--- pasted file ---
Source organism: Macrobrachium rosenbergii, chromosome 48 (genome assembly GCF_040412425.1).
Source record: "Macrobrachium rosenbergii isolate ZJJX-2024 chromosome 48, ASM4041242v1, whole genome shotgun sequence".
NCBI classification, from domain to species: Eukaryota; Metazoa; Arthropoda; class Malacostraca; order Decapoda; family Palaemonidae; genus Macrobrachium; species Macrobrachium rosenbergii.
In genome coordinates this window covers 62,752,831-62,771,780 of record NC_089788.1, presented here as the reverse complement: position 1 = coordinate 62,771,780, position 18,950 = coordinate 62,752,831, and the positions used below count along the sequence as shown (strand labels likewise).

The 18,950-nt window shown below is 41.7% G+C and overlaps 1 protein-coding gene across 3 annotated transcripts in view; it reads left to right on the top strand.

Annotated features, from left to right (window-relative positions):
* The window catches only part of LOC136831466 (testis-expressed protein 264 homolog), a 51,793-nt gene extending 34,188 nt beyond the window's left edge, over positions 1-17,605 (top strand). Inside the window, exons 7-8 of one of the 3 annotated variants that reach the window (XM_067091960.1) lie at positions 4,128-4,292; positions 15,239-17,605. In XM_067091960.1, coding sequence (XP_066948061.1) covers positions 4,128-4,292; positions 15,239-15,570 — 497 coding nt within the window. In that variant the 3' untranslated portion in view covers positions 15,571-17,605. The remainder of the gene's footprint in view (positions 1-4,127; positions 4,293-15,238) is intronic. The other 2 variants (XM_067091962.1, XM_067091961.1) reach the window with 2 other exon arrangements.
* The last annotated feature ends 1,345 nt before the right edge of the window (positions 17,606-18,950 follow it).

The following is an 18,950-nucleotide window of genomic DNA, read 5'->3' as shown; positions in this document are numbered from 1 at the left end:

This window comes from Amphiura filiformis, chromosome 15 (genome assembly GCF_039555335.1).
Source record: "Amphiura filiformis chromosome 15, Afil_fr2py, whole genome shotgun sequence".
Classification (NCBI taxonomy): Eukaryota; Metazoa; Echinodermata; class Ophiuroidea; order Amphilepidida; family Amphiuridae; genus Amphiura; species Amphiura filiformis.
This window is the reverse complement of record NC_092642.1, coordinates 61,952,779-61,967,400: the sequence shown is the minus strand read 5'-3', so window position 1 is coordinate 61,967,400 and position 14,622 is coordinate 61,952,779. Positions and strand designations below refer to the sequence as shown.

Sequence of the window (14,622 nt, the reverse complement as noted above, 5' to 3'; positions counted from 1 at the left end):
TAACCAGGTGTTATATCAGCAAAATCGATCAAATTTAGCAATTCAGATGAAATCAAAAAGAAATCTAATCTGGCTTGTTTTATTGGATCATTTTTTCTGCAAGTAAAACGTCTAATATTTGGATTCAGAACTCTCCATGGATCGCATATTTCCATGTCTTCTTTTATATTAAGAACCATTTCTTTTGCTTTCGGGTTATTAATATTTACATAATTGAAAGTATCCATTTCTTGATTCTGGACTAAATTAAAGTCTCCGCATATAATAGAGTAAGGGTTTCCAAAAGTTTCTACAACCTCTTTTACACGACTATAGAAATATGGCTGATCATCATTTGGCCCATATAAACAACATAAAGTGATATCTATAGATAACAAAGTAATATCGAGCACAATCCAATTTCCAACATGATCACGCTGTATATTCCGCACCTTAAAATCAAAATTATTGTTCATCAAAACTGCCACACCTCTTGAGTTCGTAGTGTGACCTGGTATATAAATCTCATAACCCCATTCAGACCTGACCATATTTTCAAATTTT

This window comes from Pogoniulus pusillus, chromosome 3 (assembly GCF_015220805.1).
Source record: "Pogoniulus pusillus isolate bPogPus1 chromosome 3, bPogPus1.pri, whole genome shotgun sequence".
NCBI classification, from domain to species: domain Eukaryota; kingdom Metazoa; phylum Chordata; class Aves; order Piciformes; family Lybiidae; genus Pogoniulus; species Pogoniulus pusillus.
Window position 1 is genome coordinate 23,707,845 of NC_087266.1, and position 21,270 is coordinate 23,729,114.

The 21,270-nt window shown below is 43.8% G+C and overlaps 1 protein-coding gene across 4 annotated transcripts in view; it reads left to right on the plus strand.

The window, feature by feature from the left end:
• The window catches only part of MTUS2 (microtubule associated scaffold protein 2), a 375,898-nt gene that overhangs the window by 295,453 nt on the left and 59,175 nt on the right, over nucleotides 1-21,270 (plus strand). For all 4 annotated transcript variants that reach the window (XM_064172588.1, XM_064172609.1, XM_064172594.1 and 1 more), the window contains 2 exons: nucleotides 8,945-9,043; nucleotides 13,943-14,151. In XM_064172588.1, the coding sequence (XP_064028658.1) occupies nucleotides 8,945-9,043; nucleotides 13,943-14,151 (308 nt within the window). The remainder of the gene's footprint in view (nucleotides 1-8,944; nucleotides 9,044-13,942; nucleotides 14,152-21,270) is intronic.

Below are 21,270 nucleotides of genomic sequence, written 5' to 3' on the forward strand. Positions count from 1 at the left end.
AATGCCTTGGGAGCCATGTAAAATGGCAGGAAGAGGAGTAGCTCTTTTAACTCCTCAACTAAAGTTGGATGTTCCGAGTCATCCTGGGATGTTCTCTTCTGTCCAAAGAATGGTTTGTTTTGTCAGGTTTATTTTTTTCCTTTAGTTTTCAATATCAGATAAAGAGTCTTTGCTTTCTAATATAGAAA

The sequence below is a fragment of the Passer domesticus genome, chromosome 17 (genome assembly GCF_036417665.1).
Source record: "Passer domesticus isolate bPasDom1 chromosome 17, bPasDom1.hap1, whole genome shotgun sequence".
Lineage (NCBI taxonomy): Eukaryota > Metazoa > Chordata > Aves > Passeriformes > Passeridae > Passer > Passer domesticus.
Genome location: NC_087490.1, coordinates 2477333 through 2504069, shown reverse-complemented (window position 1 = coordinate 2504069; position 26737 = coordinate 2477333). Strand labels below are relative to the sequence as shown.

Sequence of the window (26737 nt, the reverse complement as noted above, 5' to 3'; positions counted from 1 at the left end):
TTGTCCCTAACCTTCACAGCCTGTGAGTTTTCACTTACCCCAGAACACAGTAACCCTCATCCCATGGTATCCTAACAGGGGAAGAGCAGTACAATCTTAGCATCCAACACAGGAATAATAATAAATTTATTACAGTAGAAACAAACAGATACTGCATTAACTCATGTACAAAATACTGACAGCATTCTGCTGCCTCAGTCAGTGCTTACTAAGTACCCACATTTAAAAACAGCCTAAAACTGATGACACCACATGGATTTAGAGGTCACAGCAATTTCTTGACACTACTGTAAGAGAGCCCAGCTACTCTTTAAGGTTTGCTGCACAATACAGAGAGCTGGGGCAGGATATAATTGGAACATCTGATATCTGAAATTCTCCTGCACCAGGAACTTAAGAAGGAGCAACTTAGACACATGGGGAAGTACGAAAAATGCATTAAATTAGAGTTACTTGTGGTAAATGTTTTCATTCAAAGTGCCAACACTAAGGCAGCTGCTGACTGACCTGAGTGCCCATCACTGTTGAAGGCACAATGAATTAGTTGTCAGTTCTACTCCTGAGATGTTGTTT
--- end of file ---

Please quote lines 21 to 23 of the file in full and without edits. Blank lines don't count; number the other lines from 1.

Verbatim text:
The window, feature by feature from the left end:
• The window catches only part of MTUS2 (microtubule associated scaffold protein 2), a 375,898-nt gene that overhangs the window by 295,453 nt on the left and 59,175 nt on the right, over nucleotides 1-21,270 (plus strand). For all 4 annotated transcript variants that reach the window (XM_064172588.1, XM_064172609.1, XM_064172594.1 and 1 more), the window contains 2 exons: nucleotides 8,945-9,043; nucleotides 13,943-14,151. In XM_064172588.1, the coding sequence (XP_064028658.1) occupies nucleotides 8,945-9,043; nucleotides 13,943-14,151 (308 nt within the window). The remainder of the gene's footprint in view (nucleotides 1-8,944; nucleotides 9,044-13,942; nucleotides 14,152-21,270) is intronic.

Below are 21,270 nucleotides of genomic sequence, written 5' to 3' on the forward strand. Positions count from 1 at the left end.